Savannah Fire: Black Smoke Invades the City SkyBy: Jasmine Allen - February 9, 2014
A stream of smoke has caused a possible health hazard for Savannah, GA residents living near a warehouse that caught on fire over the weekend.
Savannah firefighters, the Air National Guard, and the Coast Guard have been working hard to put out a blaze that started at Ocean Terminal’s warehouse No. 3 on Saturday.
Around 11 a.m., a warehouse filled with tire and rubber went up in flames. Reports have confirmed that there was no one working in the 226,000-square-foot building at the time.
Fire personnel responded to the fire and attempted to put out the resilient flames with submersible hoses, which drove water directly from the Savannah River. Foam was also used to help submerge ongoing fire spots.(image)
After 5 p.m., firefighters were officially able to control the blaze.
However, a black fog from the fire continues to engulf the surrounding area, causing airborne particles and fallen debris.
According to Savannahnow.com, hazardous materials researcher and nearby resident Chuck Watson reported that the black particles falling from the sky are obviously a concern, especially for those with asthma or any type of respiratory health issues.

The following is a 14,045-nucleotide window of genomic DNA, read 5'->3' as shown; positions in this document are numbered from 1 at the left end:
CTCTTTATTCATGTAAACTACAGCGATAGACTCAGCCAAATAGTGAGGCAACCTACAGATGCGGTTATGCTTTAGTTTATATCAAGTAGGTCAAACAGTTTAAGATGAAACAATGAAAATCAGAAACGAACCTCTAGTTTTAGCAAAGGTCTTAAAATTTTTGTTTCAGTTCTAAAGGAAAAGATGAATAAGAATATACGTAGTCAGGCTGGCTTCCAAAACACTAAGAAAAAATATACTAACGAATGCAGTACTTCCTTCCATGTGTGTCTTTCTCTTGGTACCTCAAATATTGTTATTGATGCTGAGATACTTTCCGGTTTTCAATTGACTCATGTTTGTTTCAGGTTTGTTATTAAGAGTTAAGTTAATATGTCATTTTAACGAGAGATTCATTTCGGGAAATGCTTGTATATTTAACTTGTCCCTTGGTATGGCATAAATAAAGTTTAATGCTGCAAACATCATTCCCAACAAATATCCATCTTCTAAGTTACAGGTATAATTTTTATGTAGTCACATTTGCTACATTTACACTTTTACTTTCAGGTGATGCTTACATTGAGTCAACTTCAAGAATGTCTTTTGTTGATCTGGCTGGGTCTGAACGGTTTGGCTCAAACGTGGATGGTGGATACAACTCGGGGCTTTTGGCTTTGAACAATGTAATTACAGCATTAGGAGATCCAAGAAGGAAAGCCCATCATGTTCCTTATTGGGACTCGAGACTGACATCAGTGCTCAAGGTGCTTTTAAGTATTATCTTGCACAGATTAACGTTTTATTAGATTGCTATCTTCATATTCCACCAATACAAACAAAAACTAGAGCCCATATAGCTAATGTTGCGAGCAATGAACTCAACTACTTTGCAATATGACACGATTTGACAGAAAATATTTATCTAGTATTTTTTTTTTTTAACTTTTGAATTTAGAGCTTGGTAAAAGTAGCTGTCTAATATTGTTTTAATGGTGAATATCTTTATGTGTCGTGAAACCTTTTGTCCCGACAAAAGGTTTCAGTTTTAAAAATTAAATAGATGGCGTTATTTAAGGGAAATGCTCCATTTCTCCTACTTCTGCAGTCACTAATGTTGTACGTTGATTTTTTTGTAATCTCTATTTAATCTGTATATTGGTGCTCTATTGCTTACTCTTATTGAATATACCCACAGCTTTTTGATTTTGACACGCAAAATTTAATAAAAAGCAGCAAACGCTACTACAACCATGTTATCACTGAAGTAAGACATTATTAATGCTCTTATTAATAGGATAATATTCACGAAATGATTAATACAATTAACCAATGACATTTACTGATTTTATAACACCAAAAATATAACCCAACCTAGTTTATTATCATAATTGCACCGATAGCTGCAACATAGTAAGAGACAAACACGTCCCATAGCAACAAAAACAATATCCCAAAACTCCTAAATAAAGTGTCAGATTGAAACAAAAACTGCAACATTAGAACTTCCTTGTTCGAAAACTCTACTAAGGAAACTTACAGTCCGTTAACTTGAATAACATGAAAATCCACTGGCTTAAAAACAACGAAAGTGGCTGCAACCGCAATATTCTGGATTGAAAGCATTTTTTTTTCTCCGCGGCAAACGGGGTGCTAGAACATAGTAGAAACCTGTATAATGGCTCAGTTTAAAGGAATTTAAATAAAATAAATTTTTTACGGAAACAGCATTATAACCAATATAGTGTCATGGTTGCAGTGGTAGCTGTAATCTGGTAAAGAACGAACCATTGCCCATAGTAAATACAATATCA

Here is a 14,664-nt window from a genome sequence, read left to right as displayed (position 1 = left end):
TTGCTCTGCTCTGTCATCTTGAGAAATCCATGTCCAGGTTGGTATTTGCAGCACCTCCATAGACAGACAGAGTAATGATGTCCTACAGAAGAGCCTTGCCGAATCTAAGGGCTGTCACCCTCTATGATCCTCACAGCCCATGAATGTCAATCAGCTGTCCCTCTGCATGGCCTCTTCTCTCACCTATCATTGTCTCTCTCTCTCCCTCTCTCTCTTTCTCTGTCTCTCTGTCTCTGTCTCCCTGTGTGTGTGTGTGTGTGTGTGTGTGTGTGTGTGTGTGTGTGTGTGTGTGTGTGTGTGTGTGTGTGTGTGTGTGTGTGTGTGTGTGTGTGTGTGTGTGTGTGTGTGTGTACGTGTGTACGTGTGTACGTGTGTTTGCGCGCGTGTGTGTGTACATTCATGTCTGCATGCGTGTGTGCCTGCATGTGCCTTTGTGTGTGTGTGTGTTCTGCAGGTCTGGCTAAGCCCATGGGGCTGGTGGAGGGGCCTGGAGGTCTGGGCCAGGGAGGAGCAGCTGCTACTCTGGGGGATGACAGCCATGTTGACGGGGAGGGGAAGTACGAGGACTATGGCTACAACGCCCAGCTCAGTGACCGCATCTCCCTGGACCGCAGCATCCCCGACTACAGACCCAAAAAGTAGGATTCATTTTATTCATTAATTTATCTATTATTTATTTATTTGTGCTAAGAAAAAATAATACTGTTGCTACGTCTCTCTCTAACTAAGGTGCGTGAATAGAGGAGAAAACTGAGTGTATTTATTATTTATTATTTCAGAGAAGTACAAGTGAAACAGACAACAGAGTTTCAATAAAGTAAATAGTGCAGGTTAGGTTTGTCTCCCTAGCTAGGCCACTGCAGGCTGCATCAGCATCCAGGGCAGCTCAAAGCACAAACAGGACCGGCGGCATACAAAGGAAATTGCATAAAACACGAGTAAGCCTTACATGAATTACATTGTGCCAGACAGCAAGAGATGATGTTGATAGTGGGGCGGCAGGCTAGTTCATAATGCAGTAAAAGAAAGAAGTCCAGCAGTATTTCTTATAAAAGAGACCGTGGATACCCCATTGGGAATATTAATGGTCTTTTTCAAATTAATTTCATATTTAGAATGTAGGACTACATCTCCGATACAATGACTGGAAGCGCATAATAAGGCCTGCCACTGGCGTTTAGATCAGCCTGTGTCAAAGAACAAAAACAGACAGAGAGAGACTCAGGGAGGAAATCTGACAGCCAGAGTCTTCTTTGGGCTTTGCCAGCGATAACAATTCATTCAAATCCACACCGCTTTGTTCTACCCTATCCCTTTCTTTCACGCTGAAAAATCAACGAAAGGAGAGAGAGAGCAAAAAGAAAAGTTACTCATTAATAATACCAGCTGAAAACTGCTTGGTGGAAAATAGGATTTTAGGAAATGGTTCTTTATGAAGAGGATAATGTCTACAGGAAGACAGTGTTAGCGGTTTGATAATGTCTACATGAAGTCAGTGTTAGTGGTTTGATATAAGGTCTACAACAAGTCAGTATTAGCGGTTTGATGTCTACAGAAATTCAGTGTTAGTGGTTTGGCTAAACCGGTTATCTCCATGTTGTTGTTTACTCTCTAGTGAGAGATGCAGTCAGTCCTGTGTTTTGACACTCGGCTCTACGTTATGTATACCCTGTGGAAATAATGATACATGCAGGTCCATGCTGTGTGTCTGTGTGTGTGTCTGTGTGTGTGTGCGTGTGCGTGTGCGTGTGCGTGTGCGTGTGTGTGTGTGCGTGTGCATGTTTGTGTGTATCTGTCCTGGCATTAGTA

“There’s a whole range of them there,” Watson said in reference to the small particles, which he says are much more detrimental than larger debris particles. “This time of year the pollen’s not ramped up yet. Since we had that rain earlier in the day that washed out probably all the natural stuff that’s in there.”
The particles are said to be 1 to 10 micrometers in size and can easily be inhaled.
Officials have encouraged people to limit their outdoor activities and stay inside by all means necessary until the fumes clear.
“Everyone is encouraged to stay indoors as the air quality will be hazardous. Avoid strenuous activities if you must work outdoors. Motorists should be alert for sudden changes in visibilities,” the advisory warning said.
Authorities have yet to determine what caused the warehouse fire.